World Rainforest Movement

Struggles for water and for the climate: everybody’s business

In this increasingly privatized world, to talk about water is almost synonymous with talking about its appropriation by some company to turn it into merchandise and source of profit. The seriousness of the situation has been understood by many people and has led to major struggles – sometimes pacific, sometimes violent – to avoid it passing into the hands of transnational corporations.

However, the role of transnational corporations goes far beyond the drinking water business and extends from pollution to the destruction of ecosystems that ensure the functioning of the water cycle.

Water does not become polluted on its own and the origin of its pollution is, in most cases, linked to large transnational corporations that either directly pollute or produce and sell contaminating substances that end up by poisoning the water.

In the first place, oil and mining companies stand out, dumping enormous quantities of contaminating substances in the areas where they settle. Secondly, come the companies that produce and sell toxic substances which have water as their final destination.  Of course these are not the only companies involved, but they undoubtedly occupy an outstanding place on the long list of contaminating companies.

A different but equally serious case is that of the companies involved in the construction of major hydroelectric dams that destroy entire ecosystems – both aquatic and forest – affecting the innumerable species – including humans – that depend on them.

Shrimp farming companies are in a similar situation. Not only do they pollute water resources but also destroy mangrove ecosystems that are so important for the defence of coastal systems and related life.

Another case is that of companies involved in pulp production that install enormous fast-growing monoculture tree plantations to supply their factories with raw material.  These trees consume – at no expense to the company – vast amounts of water, drying out wetlands, lagoons and water courses. Meanwhile, their enormous factories use water for their industrial processing for free, and return it polluted to the same water course they took it from.

The list is too long to compress it in an article, but it may generally be said that in all this process of destruction of water and of the ecosystems necessary to ensure the functioning of the water cycle, there is always at least one, and in most cases several, transnational corporations that have actually appropriated the resource.

In all cases, those most adversely affected are the local inhabitants, whose lives depend on the ecosystems and on the water resources polluted or degraded by these companies. Among urban inhabitants, the poorest are the most adversely affected as they find themselves obliged to buy bottled water because tap water is polluted. In turn, among the local inhabitants, those most adversely affected are usually women who are differentially hit by the changes on a local level.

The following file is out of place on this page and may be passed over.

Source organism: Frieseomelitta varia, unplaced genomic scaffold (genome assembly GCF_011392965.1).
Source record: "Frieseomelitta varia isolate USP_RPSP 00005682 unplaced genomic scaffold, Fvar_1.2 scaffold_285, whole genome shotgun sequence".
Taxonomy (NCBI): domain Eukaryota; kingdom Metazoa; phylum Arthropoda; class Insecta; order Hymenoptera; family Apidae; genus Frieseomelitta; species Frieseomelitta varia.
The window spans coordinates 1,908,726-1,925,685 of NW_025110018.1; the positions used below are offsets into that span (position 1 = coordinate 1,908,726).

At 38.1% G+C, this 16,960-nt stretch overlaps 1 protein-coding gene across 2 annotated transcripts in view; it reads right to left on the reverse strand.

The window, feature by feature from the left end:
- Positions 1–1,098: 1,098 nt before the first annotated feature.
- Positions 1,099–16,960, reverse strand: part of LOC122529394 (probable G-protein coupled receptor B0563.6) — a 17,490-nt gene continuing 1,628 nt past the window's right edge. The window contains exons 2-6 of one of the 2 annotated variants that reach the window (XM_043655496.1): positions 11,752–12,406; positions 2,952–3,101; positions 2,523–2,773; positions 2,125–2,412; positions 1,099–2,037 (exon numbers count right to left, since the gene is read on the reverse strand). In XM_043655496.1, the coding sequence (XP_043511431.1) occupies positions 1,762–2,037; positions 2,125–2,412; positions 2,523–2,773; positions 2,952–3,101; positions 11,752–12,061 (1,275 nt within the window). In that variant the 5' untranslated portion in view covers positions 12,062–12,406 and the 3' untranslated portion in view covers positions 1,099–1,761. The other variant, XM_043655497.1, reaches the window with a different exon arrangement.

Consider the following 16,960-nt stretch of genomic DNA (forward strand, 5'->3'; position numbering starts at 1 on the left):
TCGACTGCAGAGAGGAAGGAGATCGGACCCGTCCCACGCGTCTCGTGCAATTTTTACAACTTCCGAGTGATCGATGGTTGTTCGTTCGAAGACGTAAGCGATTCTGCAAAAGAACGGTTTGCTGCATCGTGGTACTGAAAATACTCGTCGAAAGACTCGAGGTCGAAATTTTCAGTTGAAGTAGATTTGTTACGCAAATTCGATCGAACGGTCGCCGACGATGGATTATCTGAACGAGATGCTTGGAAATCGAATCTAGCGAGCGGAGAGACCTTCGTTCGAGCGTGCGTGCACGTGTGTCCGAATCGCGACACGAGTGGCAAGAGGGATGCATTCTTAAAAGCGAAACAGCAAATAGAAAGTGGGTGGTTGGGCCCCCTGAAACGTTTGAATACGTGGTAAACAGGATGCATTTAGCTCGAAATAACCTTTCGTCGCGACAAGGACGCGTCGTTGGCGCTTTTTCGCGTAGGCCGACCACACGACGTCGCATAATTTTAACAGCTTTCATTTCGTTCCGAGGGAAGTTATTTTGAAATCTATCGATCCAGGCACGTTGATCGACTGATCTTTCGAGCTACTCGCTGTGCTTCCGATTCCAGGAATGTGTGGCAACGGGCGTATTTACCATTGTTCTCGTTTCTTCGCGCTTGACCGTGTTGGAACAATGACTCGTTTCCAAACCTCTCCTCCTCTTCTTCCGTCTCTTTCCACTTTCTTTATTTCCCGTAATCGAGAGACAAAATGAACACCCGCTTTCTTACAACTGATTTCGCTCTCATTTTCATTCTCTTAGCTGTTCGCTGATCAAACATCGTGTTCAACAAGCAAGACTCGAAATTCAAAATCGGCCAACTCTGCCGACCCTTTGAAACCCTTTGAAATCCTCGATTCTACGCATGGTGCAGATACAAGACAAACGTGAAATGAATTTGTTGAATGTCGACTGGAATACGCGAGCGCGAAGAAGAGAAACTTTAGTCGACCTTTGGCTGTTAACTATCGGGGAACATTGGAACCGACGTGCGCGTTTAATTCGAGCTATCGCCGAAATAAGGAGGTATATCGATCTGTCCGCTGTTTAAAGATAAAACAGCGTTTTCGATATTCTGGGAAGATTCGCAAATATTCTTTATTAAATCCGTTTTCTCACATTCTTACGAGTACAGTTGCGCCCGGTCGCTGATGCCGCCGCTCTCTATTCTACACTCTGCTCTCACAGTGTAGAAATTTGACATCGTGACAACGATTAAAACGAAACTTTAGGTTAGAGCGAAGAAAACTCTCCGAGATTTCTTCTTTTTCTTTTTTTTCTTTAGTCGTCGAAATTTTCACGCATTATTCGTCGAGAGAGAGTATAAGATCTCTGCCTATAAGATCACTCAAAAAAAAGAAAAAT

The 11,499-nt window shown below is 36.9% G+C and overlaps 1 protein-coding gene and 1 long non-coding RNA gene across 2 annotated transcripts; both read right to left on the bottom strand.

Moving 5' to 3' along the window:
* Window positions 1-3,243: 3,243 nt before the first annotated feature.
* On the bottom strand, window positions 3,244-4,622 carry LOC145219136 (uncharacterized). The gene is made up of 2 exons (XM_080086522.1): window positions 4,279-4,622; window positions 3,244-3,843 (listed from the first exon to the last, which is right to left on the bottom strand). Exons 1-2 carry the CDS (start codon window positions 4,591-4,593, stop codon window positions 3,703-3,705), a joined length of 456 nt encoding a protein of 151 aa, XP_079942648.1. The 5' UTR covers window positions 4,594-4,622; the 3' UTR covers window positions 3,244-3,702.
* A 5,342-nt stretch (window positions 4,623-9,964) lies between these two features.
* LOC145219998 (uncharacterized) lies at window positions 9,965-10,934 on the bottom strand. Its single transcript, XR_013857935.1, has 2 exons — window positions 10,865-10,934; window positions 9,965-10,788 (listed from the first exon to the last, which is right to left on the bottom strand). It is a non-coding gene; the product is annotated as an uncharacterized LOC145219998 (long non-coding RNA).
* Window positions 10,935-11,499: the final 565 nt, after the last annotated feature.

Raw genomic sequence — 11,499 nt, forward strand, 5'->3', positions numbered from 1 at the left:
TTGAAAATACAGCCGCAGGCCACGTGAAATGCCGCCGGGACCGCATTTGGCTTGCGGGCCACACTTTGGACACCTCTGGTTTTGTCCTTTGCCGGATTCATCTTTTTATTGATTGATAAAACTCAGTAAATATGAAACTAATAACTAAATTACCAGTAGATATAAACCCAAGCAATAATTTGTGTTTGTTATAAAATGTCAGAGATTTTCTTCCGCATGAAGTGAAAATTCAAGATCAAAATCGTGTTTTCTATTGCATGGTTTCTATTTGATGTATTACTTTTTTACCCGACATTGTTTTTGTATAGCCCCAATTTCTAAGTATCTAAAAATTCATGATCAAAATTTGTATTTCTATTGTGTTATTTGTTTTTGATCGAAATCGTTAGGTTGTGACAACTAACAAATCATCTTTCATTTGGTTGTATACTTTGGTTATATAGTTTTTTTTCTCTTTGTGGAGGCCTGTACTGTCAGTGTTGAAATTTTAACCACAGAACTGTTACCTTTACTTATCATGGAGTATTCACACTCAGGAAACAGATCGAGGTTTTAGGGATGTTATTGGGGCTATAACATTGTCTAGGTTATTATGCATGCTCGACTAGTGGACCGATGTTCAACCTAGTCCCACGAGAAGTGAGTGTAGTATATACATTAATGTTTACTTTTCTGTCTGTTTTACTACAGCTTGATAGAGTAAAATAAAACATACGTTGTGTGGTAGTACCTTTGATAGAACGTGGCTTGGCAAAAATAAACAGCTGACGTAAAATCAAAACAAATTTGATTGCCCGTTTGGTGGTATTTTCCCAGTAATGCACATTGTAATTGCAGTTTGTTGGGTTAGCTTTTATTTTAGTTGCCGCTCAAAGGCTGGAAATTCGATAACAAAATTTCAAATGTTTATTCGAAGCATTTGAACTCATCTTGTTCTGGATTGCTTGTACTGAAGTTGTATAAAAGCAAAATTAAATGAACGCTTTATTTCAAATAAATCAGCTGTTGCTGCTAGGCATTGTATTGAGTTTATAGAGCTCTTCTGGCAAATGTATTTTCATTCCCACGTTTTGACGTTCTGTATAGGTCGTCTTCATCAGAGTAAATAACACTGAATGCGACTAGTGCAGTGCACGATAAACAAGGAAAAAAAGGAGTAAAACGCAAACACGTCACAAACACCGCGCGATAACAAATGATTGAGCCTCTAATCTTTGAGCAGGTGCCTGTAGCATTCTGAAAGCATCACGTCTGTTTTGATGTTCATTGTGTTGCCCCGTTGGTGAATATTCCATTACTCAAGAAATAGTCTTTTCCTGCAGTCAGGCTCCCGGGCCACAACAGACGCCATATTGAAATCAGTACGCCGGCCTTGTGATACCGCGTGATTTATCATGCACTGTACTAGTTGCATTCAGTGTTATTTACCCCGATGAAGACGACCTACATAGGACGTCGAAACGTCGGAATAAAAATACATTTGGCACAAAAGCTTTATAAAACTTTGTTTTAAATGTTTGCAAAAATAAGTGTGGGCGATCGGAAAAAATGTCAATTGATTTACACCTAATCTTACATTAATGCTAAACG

On a more macro level, the greatest danger to water is related to climate change. On the one hand because one of its main causes – deforestation – has a negative impact on the water cycle. In fact the destruction of vast areas of forests affects the occurrence of rain and groundwater infiltration. On the other hand because climate change in itself entirely changes the hydrological regime, with the outcome of extreme phenomena such as droughts and floods.

Needless to say, behind the climate change phenomenon it is possible to identify major transnational corporations that are profiting either from deforestation processes or from exploitation and sale of fossil fuels and, more recently from carbon trading which they invented to obtain even greater profits from climate change, converted into a business.

For the overwhelming majority of the inhabitants of the planet, water cannot be equated to a business and even less can climate change be thus considered. Water contamination and scarcity, as well as, climate change are disasters to be avoided and not goods to be negotiated. Struggles – local, national and international – against the different processes and actors affecting water and the climate are not struggles of “opposition” but of affirmation: for the lives of this generation and future ones.